Hyperammonemia has been reported following asparaginase administration, consistent with the mechanisms of asparaginase, which catabolizes asparagine to aspartic acid and ammonia, and secondarily converts glutamine to glutamate and ammonia. However, there are only a few reports on the treatment of these patients, which varies widely from watchful waiting to treatment with lactulose, protein restriction, sodium benzoate, and phenylbutyrate to dialysis. While many patients with reported asparaginase-induced hyperammonemia (AIH) are asymptomatic, some have severe complications and even fatal outcomes despite medical intervention. Here, we present a cohort of five pediatric patients with symptomatic AIH, which occurred after switching patients from polyethylene glycolated (PEG)- asparaginase to recombinant Crisantaspase Pseudomonas fluorescens (4 patients) or Erwinia (1 patient) asparaginase, and discuss their subsequent management, metabolic workup, and genetic testing. We developed an institutional management plan, which gradually evolved based on our local experience and previous treatment modalities. Because of the significant reduction in glutamine levels after asparaginase administration, sodium benzoate should be used as a first-line ammonia scavenger for symptomatic AIH instead of sodium phenylacetate or phenylbutyrate. This approach facilitated continuation of asparaginase doses, which is known to improve cancer outcomes. We also discuss the potential contribution of genetic modifiers to AIH. Our data highlights the need for increased awareness of symptomatic AIH, especially when an asparaginase with higher glutaminase activity is used, and its prompt management. The utility and efficacy of this management approach should be systematically investigated in a larger cohort of patients.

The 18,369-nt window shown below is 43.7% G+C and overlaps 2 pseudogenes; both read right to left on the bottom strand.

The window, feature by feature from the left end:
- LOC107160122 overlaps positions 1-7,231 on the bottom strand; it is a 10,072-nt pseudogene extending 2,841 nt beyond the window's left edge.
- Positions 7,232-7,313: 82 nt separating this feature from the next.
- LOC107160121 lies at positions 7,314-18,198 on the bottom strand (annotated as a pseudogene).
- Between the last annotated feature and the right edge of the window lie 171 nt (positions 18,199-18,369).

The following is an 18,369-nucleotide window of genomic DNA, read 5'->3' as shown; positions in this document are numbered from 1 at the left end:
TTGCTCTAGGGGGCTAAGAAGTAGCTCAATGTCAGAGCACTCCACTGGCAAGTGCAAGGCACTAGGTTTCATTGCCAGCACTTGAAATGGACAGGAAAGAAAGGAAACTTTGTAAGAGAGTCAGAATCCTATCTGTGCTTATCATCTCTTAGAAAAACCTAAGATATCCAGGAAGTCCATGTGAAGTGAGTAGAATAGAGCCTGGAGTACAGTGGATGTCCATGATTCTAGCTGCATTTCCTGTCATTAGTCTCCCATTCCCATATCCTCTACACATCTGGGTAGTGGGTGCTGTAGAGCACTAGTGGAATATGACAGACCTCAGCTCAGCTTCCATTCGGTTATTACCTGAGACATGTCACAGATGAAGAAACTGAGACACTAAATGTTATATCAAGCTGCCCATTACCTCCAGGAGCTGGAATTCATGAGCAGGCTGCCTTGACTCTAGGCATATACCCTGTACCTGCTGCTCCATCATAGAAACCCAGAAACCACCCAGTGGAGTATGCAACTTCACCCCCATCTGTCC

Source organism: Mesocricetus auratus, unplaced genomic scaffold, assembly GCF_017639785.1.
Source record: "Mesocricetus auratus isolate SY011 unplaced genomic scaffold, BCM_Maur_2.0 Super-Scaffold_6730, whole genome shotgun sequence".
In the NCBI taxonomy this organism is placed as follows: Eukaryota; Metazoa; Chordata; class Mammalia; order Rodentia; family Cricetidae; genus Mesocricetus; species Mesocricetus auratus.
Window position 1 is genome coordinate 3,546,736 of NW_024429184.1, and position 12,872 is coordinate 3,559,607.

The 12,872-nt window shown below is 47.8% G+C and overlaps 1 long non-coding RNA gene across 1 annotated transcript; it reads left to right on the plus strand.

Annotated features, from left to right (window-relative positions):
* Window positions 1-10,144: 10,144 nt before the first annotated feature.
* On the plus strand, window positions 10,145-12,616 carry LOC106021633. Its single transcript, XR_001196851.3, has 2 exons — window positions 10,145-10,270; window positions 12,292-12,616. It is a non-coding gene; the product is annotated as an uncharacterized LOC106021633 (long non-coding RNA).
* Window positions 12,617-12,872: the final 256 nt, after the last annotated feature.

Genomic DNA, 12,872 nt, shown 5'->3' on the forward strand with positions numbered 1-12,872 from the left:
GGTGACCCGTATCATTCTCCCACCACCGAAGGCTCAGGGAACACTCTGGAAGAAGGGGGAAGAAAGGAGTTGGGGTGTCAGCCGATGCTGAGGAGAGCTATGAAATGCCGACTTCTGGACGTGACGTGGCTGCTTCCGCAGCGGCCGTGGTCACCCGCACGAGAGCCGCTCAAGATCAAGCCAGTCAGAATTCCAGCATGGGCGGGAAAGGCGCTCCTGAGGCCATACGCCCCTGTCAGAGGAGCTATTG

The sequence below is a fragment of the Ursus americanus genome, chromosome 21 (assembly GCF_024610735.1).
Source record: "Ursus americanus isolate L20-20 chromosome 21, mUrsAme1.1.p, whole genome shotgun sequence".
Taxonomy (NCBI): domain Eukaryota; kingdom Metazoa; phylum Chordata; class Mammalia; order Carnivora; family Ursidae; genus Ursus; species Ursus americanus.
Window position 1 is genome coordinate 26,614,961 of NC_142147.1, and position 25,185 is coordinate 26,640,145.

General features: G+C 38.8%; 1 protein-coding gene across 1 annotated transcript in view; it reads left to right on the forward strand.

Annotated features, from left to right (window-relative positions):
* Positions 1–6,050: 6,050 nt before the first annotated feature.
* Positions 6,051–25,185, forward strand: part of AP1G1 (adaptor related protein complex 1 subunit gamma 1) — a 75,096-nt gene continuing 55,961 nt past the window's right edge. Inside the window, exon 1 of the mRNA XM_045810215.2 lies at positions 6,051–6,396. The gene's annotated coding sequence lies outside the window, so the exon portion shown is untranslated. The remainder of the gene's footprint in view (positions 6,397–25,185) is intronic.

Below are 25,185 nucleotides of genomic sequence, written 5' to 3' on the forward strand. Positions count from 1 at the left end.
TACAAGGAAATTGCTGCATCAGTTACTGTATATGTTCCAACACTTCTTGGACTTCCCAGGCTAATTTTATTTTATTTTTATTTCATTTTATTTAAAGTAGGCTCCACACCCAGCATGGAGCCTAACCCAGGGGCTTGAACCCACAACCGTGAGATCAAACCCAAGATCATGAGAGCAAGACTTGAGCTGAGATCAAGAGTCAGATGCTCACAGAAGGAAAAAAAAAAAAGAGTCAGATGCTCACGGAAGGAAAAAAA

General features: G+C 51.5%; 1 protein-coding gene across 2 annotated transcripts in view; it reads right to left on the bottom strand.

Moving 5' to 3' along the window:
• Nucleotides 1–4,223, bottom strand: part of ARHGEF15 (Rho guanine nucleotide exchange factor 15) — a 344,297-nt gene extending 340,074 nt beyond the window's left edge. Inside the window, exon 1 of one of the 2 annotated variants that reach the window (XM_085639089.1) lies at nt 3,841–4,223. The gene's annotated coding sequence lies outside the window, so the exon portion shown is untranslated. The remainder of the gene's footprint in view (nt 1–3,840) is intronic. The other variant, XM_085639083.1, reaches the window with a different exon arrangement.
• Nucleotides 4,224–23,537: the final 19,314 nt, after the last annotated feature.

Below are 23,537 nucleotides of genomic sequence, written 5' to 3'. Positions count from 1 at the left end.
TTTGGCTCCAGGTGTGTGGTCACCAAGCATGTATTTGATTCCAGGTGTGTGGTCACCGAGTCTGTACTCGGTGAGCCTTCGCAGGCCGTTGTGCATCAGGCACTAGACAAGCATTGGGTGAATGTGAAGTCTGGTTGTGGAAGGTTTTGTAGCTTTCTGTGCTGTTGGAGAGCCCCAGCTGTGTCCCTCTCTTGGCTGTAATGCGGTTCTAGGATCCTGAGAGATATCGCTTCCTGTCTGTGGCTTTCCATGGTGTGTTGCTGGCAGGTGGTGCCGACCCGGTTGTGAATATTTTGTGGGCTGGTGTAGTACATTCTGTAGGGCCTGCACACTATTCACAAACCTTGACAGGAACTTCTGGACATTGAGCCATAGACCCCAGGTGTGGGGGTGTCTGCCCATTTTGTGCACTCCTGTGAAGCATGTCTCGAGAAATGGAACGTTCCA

Keywords: Erwinia; Phenylacetate; RC-P; Rylaze; Sodium benzoate.
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